[ ¶15] The claim asserted and the relief requested do not require the unit owners' participation in the lawsuit. The individual unit owners are also plaintiffs in the lawsuit, but their participation was not necessary for the claim asserted or the relief requested. The action was brought to determine who is entitled to the insurance proceeds. Under the condominium documents, the Association has an obligation to insure the property and a duty to make the repairs to the common elements. The Association must use the insurance proceeds to repair the common elements. The action does not require an award of damages and individualized proof is not required to determine who the insurance proceeds should be paid to.
[ ¶16] Under the facts of this case, we conclude the Association has standing.
[ ¶17] Mid Am argues the district court erred in granting the Intervenor Plaintiffs' summary judgment motion because the Association and other Intervenor Plaintiffs are not entitled to any of the insurance proceeds. Mid Am contends the district court ruled First International was not entitled to any insurance proceeds under either the mortgage terms or as a loss payee and, therefore, unit owners who purchased units through First International are also not entitled to the proceeds. The Intervenor Plaintiffs argue the district court correctly decided the Association is entitled to the insurance proceeds because the condominium documents require the insurance proceeds be used to repair the roof and because Mid Am has a fiduciary obligation to use the insurance proceeds to repair the roof.
[ ¶18] Chapter 47-04.1, N.D.C.C., provides statutory laws governing condominiums. The declaration, restrictions and bylaws for a condominium project must be recorded in the county where the property is located. See N.D.C.C. § § 47-04.1-02, 47-04.1-04, 47-04.1-07. Before any condominium units can be sold, a declaration of restrictions must be recorded; the restrictions are enforceable equitable servitudes, which may be enforced by any owner of a condominium unit. N.D.C.C. § 47-04.1-04. The bylaws are rules and regulations providing for the administration of the condominium project, including "the maintenance of common elements, limited common elements where applicable, assessment of expenses, payment of losses, division of profits, disposition of hazard insurance proceeds, and similar matters." N.D.C.C. § 47-04.1-07(1). The recorded declaration and bylaws put purchasers and owners on notice of the restrictions that may affect their interest in the property. Breene v. Plaza Tower Ass'n, 310 N.W.2d 730, 733 (N.D. 1981).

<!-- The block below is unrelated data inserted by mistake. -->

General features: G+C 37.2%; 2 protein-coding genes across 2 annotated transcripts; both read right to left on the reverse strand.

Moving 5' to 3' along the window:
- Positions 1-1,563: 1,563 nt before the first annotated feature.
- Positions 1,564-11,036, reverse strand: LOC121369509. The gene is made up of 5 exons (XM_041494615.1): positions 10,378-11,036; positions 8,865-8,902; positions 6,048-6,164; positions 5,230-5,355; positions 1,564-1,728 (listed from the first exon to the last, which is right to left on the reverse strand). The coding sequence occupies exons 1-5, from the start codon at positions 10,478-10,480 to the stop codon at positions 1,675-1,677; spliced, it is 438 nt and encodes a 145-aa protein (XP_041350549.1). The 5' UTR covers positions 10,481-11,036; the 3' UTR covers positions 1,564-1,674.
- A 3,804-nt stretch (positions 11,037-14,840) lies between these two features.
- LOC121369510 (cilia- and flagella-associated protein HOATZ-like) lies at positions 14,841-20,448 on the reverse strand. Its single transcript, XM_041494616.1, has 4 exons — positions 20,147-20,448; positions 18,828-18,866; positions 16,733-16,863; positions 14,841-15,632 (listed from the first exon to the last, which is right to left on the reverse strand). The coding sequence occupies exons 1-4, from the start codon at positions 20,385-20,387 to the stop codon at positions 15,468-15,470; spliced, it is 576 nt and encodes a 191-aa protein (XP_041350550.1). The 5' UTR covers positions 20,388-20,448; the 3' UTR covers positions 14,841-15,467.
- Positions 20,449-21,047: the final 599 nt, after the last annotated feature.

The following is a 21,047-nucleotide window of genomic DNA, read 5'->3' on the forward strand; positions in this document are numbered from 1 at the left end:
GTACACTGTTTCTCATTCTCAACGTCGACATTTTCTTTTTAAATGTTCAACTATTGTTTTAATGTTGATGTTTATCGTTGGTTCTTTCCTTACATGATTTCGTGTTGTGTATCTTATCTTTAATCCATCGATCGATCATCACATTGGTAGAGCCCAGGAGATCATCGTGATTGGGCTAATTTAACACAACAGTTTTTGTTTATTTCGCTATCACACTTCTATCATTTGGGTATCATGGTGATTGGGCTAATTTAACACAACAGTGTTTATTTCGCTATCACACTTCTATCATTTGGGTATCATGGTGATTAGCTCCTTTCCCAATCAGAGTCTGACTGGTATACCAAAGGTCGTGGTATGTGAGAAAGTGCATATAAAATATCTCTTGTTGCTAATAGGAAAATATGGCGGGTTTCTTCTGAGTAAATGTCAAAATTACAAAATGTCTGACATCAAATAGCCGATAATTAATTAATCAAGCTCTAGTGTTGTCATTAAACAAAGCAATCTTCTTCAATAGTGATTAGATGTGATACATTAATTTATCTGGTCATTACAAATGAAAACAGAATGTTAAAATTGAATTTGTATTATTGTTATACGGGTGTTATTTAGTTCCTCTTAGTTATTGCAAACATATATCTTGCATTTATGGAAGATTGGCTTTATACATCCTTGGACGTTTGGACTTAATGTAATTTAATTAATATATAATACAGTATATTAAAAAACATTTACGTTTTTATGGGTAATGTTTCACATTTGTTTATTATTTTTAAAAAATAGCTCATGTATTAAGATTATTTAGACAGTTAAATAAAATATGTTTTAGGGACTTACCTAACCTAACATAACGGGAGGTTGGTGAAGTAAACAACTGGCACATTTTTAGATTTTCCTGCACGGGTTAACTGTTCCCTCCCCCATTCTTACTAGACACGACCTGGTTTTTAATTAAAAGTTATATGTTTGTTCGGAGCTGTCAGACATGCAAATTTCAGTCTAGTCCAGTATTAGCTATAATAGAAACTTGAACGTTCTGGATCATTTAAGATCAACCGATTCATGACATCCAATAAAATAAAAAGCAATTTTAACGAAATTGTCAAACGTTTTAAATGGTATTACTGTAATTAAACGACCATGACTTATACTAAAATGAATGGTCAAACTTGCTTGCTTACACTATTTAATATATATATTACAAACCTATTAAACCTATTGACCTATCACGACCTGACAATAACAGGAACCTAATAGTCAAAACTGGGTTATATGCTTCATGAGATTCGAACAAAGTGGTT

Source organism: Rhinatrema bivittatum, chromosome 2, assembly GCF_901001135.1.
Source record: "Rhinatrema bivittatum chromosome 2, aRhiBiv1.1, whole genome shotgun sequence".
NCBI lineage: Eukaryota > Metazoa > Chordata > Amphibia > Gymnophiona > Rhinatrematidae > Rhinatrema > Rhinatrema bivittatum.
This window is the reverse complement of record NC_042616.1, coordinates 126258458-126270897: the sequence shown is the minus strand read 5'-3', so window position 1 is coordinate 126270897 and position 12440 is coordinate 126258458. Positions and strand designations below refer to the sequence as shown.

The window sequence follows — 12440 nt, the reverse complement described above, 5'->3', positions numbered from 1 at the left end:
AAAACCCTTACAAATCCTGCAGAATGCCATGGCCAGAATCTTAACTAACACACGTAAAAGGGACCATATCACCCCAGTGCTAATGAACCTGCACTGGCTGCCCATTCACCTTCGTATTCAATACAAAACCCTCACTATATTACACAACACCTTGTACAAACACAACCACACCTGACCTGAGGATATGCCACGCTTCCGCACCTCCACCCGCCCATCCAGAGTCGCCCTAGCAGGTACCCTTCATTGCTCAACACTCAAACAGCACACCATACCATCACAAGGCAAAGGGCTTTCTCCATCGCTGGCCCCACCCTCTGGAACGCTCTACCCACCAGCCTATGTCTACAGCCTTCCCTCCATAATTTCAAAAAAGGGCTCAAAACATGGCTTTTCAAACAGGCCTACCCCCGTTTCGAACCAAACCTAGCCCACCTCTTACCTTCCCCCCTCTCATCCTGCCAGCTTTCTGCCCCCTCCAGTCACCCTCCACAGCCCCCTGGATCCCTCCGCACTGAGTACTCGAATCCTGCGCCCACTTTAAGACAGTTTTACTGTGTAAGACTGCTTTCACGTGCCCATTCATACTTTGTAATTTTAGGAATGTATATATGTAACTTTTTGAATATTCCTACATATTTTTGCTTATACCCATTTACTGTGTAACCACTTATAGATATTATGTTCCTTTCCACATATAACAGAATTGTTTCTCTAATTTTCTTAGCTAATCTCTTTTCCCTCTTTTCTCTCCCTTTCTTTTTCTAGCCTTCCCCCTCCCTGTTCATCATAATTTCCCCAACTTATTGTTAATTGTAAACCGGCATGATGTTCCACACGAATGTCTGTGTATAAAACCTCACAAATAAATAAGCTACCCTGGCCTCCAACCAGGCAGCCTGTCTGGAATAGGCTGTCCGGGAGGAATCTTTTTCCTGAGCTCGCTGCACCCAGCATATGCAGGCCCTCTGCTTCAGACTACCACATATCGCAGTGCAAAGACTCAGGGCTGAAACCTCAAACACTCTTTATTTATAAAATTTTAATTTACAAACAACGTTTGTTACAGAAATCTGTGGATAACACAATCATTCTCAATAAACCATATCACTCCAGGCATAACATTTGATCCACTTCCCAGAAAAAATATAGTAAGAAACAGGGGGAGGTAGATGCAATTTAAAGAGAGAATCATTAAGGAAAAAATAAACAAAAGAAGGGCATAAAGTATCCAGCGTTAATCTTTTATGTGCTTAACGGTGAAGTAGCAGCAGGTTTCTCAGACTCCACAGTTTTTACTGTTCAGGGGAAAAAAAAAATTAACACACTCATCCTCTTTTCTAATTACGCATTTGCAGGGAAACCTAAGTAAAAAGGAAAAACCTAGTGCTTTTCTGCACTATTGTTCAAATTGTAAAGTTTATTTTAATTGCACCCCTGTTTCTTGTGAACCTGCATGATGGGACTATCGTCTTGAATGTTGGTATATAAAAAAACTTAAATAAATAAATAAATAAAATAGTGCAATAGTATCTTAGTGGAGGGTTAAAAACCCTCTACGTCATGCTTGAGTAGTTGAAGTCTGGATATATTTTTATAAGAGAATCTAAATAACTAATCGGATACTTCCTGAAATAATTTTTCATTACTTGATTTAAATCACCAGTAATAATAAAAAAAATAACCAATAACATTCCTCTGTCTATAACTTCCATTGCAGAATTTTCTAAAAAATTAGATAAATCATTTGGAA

[ ¶19] Mid Am recorded the condominium documents on May 24, 2005. The documents provide: "[Mid Am] has caused to be created an unincorporated association, known as Village Homes at Harwood Groves Condominium Association, to which are assigned the powers and duties of operating, maintaining, administering and improving the Common Areas, Limited Common Areas and enforcing the covenants and restrictions and collecting and disbursing the assessments and charges hereinafter created." The condominium documents state the condominium association "shall be responsible for the exclusive management and control of the Common Area and all improvements thereon . . . and shall keep the same in good, clean, attractive and sanitary condition, order and repair." The board of managers are selected members of the condominium association who govern the condominium's affairs, have the powers and duties to operate and maintain the common elements and areas, determine the amount required for the operation and maintenance of the condominium, collect common charges from unit owners and make repairs to the condominium property after damage or destruction by fire or other casualty. The board of managers is required to purchase and maintain insurance for the property in amounts sufficient to cover damage to the exterior of the building and the common elements and to maintain and repair the common elements and include the cost of the repairs in the common expenses charged to each unit owner. The condominium association is required to keep the condominium property in good condition and repair, and any improvements are under the condominium association's supervision and control. Under the terms of the condominium documents, the board of managers shall be elected at the first annual meeting of the unit owners, which shall be held after seventy-five percent of the condominium units are sold.